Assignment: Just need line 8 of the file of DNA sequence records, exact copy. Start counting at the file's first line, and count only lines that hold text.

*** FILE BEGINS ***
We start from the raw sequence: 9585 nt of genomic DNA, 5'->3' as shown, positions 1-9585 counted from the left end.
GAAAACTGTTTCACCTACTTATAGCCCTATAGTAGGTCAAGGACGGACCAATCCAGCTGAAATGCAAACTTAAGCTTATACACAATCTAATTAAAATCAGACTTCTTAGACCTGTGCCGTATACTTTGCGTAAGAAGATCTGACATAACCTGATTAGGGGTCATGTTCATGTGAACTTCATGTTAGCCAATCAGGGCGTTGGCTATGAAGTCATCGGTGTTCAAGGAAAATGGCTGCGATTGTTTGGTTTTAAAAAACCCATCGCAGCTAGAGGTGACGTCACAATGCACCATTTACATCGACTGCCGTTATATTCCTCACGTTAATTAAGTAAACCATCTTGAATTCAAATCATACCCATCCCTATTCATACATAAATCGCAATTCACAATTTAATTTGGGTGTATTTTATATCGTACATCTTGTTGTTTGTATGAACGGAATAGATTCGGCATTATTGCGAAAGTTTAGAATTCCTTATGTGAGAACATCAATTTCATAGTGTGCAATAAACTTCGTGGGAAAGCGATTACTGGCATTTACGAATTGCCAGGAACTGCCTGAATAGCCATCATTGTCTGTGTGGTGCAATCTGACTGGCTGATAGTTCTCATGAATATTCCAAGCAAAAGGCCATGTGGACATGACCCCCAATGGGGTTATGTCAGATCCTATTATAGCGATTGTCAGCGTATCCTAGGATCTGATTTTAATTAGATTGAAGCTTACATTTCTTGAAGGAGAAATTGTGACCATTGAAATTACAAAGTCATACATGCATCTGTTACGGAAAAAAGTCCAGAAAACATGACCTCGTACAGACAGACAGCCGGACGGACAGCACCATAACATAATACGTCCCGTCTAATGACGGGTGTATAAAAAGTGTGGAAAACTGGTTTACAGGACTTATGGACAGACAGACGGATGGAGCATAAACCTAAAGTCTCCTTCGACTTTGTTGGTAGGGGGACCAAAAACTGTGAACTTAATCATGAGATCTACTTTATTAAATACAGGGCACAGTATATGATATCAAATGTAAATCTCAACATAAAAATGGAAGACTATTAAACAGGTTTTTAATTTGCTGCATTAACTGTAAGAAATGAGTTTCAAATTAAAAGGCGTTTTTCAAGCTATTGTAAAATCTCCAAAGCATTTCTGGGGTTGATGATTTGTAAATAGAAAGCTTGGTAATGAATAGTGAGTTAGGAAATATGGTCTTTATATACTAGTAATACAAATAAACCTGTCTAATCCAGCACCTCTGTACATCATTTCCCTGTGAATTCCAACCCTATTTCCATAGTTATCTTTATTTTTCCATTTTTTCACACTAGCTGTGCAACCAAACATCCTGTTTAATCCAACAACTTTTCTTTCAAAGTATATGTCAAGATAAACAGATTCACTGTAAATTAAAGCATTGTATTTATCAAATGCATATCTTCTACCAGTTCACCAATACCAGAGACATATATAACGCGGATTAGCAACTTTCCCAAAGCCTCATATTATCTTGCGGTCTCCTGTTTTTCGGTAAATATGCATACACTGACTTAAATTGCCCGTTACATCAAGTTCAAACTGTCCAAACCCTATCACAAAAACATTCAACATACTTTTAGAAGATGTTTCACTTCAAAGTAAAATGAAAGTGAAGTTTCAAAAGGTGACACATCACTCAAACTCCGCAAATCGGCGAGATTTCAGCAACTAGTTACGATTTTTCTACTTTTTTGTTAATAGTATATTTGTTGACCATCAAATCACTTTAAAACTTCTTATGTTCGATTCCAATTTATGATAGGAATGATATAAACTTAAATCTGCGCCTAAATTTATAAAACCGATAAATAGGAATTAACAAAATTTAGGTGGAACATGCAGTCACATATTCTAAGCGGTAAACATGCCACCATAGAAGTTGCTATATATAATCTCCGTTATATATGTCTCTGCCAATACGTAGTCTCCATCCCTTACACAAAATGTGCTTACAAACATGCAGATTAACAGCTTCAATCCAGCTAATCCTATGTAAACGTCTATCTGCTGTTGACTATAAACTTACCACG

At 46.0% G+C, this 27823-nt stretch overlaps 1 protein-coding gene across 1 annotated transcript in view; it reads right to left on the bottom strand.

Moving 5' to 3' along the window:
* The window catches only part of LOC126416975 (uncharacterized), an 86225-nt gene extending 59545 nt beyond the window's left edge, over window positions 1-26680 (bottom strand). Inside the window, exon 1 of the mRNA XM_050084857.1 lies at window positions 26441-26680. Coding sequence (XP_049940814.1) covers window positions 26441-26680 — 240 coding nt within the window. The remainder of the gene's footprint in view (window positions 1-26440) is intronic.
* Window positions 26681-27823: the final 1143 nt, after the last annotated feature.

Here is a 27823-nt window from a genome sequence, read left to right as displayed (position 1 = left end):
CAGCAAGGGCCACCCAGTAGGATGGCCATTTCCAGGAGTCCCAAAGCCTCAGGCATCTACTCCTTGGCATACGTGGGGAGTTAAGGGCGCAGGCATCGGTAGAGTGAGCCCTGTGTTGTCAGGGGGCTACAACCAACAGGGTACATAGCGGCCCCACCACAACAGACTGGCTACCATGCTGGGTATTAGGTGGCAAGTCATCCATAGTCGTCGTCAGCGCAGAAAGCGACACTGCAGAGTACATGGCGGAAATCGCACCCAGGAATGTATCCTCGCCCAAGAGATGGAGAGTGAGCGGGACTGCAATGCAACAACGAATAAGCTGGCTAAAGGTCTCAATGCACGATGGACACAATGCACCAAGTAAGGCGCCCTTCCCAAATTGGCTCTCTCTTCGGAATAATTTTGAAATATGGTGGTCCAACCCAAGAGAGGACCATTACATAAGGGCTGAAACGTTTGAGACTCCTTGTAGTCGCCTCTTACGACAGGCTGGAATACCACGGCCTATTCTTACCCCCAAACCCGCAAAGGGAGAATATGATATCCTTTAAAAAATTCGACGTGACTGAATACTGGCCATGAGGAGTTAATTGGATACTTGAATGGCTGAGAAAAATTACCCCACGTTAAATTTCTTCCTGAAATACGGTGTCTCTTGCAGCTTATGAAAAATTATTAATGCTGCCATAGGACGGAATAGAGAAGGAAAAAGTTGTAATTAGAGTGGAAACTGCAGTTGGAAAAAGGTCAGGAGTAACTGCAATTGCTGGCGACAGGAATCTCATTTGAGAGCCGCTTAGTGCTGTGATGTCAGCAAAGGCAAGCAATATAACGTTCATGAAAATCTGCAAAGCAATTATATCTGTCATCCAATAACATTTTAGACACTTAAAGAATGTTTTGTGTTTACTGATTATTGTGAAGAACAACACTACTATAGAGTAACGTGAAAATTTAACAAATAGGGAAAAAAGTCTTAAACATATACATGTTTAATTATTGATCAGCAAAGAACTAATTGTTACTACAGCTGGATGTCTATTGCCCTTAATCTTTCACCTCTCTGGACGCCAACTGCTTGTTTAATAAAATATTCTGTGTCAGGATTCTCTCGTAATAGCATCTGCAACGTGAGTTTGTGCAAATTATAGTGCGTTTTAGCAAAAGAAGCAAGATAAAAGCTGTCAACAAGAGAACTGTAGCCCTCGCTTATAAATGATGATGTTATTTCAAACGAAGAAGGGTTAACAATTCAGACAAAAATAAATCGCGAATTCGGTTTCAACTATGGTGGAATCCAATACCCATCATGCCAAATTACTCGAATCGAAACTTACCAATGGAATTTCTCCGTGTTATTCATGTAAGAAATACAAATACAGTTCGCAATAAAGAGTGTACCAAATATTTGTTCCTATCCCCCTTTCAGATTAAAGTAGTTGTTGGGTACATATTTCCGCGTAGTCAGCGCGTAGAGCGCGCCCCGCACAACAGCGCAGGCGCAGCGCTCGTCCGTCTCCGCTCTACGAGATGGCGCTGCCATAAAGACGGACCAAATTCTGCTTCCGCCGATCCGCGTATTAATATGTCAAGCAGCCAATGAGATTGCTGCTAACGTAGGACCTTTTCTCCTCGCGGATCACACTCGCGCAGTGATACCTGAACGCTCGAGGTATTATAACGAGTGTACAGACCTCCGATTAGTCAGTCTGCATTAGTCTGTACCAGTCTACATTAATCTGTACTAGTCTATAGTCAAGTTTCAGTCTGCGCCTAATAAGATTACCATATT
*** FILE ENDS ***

CAGCAAGGGCCACCCAGTAGGATGGCCATTTCCAGGAGTCCCAAAGCCTCAGGCATCTACTCCTTGGCATACGTGGGGAGTTAAGGGCGCAGGCATCGGTAGAGTGAGCCCTGTGTTGTCAGGGGGCTACAACCAACAGGGTACATAGCGGCCCCACCACAACAGACTGGCTACCATGCTGGGTATTAGGTGGCAAGTCATCCATAGTCGTCGTCAGCGCAGAAAGCGACACTGCAGAGTACATGGCGGAAATCGCACCCAGGAATGTATCCTCGCCCAAGAGATGGAGAGTGAGCGGGACTGCAATGCAACAACGAATAAGCTGGCTAAAGGTCTCAATGCACGATGGACACAATGCACCAAGTAAGGCGCCCTTCCCAAATTGGCTCTCTCTTCGGAATAATTTTGAAATATGGTGGTCCAACCCAAGAGAGGACCATTACATAAGGGCTGAAACGTTTGAGACTCCTTGTAGTCGCCTCTTACGACAGGCTGGAATACCACGGCCTATTCTTACCCCCAAACCCGCAAAGGGAGAATATGATATCCTTTAAAAAATTCGACGTGACTGAATACTGGCCATGAGGAGTTAATTGGATACTTGAATGGCTGAGAAAAATTACCCCACGTTAAATTTCTTCCTGAAATACGGTGTCTCTTGCAGCTTATGAAAAATTATTAATGCTGCCATAGGACGGAATAGAGAAGGAAAAAGTTGTAATTAGAGTGGAAACTGCAGTTGGAAAAAGGTCAGGAGTAACTGCAATTGCTGGCGACAGGAATCTCATTTGAGAGCCGCTTAGTGCTGTGATGTCAGCAAAGGCAAGCAATATAACGTTCATGAAAATCTGCAAAGCAATTATATCTGTCATCCAATAACATTTTAGACACTTAAAGAATGTTTTGTGTTTACTGATTATTGTGAAGAACAACACTACTATAGAGTAACGTGAAAATTTAACAAATAGGGAAAAAAGTCTTAAACATATACATGTTTAATTATTGATCAGCAAAGAACTAATTGTTACTACAGCTGGATGTCTATTGCCCTTAATCTTTCACCTCTCTGGACGCCAACTGCTTGTTTAATAAAATATTCTGTGTCAGGATTCTCTCGTAATAGCATCTGCAACGTGAGTTTGTGCAAATTATAGTGCGTTTTAGCAAAAGAAGCAAGATAAAAGCTGTCAACAAGAGAACTGTAGCCCTCGCTTATAAATGATGATGTTATTTCAAACGAAGAAGGGTTAACAATTCAGACAAAAATAAATCGCGAATTCGGTTTCAACTATGGTGGAATCCAATACCCATCATGCCAAATTACTCGAATCGAAACTTACCAATGGAATTTCTCCGTGTTATTCATGTAAGAAATACAAATACAGTTCGCAATAAAGAGTGTACCAAATATTTGTTCCTATCCCCCTTTCAGATTAAAGTAGTTGTTGGGTACATATTTCCGCGTAGTCAGCGCGTAGAGCGCGCCCCGCACAACAGCGCAGGCGCAGCGCTCGTCCGTCTCCGCTCTACGAGATGGCGCTGCCATAAAGACGGACCAAATTCTGCTTCCGCCGATCCGCGTATTAATATGTCAAGCAGCCAATGAGATTGCTGCTAACGTAGGACCTTTTCTCCTCGCGGATCACACTCGCGCAGTGATACCTGAACGCTCGAGGTATTATAACGAGTGTACAGACCTCCGATTAGTCAGTCTGCATTAGTCTGTACCAGTCTACATTAATCTGTACTAGTCTATAGTCAAGTTTCAGTCTGCGCCTAATAAGATTACCATATT